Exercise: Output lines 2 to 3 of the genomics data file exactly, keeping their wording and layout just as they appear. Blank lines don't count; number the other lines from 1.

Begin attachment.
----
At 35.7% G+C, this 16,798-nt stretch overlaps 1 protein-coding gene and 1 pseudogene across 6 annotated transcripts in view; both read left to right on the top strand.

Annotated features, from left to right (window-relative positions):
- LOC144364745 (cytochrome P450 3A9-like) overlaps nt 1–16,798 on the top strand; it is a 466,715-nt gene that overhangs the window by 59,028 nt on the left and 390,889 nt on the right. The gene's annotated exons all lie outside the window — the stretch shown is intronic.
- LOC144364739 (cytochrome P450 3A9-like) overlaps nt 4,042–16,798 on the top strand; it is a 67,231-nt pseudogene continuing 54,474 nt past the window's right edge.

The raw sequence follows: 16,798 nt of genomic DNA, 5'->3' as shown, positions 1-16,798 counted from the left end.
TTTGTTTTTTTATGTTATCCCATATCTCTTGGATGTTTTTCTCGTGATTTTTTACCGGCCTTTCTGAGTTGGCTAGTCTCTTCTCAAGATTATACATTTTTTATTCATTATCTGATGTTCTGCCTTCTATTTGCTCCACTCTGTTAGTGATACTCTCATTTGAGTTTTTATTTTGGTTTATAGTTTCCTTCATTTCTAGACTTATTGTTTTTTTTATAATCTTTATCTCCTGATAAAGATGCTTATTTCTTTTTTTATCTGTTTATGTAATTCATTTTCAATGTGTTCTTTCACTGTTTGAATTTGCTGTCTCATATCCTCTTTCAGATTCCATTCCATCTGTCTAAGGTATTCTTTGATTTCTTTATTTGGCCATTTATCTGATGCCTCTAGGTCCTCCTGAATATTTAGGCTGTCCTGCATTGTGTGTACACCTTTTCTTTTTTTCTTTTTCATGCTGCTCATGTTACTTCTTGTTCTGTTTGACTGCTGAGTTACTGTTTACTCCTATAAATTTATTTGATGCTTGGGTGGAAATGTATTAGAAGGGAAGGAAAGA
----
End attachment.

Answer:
Annotated features, from left to right (window-relative positions):
- LOC144364745 (cytochrome P450 3A9-like) overlaps nt 1–16,798 on the top strand; it is a 466,715-nt gene that overhangs the window by 59,028 nt on the left and 390,889 nt on the right. The gene's annotated exons all lie outside the window — the stretch shown is intronic.